I would be glad to send you my two audio tapes on the Trinity, I think they would be helpful.
But I'll take a quick shot at your question.
First, we need to get the idea of God from the Old Testament and (frakly) from philosophy. God is "throughout the universe." Is He here with me now, and there with you now. If so He is indeed "omnipresent." And His omnipresence is not simply an influence or an essence, but His true presence. Filling heaven and earth. It is not just His toe in Idaho and His finger wherever you are.
Jesus, likewise, is omnipresent (Father, Son, and Holy Spirit being One God).
Jesus is that aspect (person, expression) of God that is visible to human eyes. No man has seen God, but the Son has revealed Him. Jesus (who is in the bosom of the Father) is the Heb. 1.3-4 "outraying" of God. He is projected into our presence in the flesh of Christ (the "enfleshment" of God). So, though God (Father, Son, and Holy Spirit) fill the universe, the incarnation of Christ produced a truly human body that is intact to this day.
So, in heaven, when I see Christ, I will see all the glory of the invisible God projected upon my resurrected eyes in human form.
Let me know if you want the audios. No charge.
I am trying to understand the doctrine of man being created in the "image of God", and I wondered if you might be able to help me?
Genesis 1 states that God created man "in the image of God", and this is usually understood to imply "moral and intellectual likeness". When people imply a visible aspect is included in this "image" (as I believe the 'Word of Faith' people do), this is usually condemned as "idolatrous" and Mormon. However, in R.A. Torrey's work, "What the Bible Teaches", the author seems to conclude that "the image of God" does indeed seem to imply "visible likeness" also. Torrey is careful to note that God is, "in essence", "invisible", but he seems to accept that God still has a peculiar "visible form", and we are created in its likeness. Perhaps I am misreading him?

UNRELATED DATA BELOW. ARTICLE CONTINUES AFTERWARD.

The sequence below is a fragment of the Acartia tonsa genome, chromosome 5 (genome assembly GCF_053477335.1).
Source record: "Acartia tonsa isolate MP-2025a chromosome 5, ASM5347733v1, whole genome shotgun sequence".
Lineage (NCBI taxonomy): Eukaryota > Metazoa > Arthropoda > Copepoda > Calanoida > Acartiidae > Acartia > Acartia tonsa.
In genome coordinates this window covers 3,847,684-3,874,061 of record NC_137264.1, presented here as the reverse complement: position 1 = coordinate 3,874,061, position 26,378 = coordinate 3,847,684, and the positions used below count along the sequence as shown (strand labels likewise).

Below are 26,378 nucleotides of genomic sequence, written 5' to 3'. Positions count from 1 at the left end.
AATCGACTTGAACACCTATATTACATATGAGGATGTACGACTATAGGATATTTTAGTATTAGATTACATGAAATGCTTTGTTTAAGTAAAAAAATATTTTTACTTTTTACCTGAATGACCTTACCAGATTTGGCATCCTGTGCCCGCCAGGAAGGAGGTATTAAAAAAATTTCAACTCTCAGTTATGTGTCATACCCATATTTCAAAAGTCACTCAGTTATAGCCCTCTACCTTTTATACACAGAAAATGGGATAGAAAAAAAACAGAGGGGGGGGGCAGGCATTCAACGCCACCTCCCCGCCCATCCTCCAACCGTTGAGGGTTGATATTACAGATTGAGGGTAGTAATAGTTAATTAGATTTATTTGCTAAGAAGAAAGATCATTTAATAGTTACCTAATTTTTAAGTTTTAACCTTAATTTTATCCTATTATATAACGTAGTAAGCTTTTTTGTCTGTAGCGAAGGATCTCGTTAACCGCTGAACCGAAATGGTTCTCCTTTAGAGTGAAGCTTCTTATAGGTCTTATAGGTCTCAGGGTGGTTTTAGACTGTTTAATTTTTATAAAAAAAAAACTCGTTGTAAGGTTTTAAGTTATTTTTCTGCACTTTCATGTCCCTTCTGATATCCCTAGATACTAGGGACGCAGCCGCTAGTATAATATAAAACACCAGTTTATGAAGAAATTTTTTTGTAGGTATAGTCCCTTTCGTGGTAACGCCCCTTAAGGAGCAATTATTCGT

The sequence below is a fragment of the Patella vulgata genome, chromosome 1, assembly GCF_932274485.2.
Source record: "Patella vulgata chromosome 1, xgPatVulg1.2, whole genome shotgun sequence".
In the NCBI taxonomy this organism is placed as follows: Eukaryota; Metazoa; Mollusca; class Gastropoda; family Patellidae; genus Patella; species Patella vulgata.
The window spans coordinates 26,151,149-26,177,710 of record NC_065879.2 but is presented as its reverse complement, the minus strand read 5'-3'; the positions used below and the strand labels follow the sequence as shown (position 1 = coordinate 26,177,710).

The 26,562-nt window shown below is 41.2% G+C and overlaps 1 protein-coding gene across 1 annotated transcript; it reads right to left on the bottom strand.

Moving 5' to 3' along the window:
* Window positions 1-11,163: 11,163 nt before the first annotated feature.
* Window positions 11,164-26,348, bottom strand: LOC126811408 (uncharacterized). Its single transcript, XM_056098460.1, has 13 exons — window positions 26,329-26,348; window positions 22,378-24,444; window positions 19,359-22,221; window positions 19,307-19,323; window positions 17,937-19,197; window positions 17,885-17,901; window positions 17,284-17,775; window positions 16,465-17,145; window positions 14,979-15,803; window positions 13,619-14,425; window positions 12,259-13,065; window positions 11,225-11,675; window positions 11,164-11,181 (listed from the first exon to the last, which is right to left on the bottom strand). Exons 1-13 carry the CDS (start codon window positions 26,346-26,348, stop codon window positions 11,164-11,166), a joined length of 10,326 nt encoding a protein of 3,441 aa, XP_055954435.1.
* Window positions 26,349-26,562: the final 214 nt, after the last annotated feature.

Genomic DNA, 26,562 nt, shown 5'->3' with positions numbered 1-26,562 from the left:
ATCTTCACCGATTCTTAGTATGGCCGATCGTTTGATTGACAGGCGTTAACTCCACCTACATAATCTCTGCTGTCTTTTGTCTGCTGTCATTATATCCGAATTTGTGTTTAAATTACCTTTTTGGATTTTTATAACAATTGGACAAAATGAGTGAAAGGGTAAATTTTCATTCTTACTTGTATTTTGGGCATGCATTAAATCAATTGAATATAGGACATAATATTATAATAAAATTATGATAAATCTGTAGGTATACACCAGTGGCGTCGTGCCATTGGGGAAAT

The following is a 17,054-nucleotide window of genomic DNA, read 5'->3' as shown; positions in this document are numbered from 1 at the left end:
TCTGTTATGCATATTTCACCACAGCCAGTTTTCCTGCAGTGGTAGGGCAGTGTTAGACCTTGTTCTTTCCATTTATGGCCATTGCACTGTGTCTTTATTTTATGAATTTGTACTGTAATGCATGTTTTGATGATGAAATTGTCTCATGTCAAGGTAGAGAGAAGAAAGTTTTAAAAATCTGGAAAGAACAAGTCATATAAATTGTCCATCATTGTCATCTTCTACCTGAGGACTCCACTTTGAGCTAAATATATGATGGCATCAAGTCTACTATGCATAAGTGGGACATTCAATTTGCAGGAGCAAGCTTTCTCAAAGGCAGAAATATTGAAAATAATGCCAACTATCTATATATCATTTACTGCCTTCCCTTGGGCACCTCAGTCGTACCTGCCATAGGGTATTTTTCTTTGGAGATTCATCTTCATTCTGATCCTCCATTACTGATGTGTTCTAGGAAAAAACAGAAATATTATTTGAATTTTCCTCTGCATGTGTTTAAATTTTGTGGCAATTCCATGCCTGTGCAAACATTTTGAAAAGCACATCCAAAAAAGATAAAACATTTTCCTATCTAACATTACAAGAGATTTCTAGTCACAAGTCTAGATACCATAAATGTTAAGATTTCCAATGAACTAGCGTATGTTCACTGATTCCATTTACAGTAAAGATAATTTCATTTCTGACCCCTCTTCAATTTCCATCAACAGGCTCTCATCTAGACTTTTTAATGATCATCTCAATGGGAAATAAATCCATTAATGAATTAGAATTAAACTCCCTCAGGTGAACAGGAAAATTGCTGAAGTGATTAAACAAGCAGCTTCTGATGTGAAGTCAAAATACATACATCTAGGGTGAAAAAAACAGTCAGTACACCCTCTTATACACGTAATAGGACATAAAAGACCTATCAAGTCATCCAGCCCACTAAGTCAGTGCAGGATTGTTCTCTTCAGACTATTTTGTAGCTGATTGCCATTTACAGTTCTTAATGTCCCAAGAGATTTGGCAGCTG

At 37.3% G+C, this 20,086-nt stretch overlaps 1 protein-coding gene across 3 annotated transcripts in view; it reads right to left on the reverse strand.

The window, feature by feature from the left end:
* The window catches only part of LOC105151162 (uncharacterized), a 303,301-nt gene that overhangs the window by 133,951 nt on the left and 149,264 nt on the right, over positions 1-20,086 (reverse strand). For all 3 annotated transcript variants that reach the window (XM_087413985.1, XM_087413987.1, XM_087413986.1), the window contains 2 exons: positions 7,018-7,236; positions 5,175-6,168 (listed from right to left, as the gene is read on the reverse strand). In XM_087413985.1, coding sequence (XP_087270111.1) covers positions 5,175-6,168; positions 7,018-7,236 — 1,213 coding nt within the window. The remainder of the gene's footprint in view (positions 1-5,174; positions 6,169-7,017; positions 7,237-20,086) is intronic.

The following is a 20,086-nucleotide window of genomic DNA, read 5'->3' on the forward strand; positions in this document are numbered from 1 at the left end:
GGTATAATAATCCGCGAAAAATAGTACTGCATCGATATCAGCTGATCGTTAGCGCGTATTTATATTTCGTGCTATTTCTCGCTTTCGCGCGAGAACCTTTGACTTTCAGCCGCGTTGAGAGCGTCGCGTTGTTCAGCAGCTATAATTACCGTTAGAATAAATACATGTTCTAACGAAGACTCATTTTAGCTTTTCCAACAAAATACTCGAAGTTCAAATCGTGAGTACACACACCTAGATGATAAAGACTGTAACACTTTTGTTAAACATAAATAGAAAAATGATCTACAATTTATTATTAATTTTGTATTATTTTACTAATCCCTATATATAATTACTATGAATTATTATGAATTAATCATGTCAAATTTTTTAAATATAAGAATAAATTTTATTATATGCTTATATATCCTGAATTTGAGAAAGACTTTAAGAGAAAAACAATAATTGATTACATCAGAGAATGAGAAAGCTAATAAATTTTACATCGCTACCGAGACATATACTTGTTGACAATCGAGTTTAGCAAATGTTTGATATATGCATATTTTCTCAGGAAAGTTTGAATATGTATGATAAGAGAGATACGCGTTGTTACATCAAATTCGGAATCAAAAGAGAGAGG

It is often supposed, with good reason, that any visible appearance of God is actually Jesus Christ. But some scriptures do not seem to fit this:
Acts 7:56 "Look," he said, "I see heaven open and the Son of Man standing at the right hand of God." (Are we to take the first part as visible, and the second part as merely a figure of speech?)
Php. 2:6 "Who, being in very form God, did not consider equality with God something to be grasped (The Greek word is 'morphe' here, which implies a visible form. Does God therefore have a visible form other than Christ?)
As someone who has studied theology, and is familiar with both the Mormon and the 'Word of faith' perspective, perhaps you can shed some light on this matter, even explaining the differences, say, between the Reformed idea, Torrey's idea, the 'Word of faith' perspective, and the 'Mormon" idea, and which you believe to be correct. How much diversity of opinion is acceptable on this subject?
Your thoughts would be appreciated, if you have time.